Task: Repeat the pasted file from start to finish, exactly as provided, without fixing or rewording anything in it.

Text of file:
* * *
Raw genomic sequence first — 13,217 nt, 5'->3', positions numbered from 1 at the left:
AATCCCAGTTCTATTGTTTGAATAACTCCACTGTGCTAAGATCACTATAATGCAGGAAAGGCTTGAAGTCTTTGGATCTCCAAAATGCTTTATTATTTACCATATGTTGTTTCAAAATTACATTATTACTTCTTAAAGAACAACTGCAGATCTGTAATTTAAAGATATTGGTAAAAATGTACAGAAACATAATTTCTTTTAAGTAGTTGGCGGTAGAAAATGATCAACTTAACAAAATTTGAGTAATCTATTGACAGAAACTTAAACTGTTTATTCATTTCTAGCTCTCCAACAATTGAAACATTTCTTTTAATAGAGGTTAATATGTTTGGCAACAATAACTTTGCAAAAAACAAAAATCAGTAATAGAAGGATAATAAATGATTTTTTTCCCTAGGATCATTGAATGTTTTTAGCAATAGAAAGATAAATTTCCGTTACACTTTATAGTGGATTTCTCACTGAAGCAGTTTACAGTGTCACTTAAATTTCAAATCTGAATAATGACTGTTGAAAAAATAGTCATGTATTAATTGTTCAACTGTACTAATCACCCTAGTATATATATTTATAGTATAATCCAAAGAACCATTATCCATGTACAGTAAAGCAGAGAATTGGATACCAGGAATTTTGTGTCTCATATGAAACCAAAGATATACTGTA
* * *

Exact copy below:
Raw genomic sequence first — 13,217 nt, 5'->3', positions numbered from 1 at the left:
AATCCCAGTTCTATTGTTTGAATAACTCCACTGTGCTAAGATCACTATAATGCAGGAAAGGCTTGAAGTCTTTGGATCTCCAAAATGCTTTATTATTTACCATATGTTGTTTCAAAATTACATTATTACTTCTTAAAGAACAACTGCAGATCTGTAATTTAAAGATATTGGTAAAAATGTACAGAAACATAATTTCTTTTAAGTAGTTGGCGGTAGAAAATGATCAACTTAACAAAATTTGAGTAATCTATTGACAGAAACTTAAACTGTTTATTCATTTCTAGCTCTCCAACAATTGAAACATTTCTTTTAATAGAGGTTAATATGTTTGGCAACAATAACTTTGCAAAAAACAAAAATCAGTAATAGAAGGATAATAAATGATTTTTTTCCCTAGGATCATTGAATGTTTTTAGCAATAGAAAGATAAATTTCCGTTACACTTTATAGTGGATTTCTCACTGAAGCAGTTTACAGTGTCACTTAAATTTCAAATCTGAATAATGACTGTTGAAAAAATAGTCATGTATTAATTGTTCAACTGTACTAATCACCCTAGTATATATATTTATAGTATAATCCAAAGAACCATTATCCATGTACAGTAAAGCAGAGAATTGGATACCAGGAATTTTGTGTCTCATATGAAACCAAAGATATACTGTA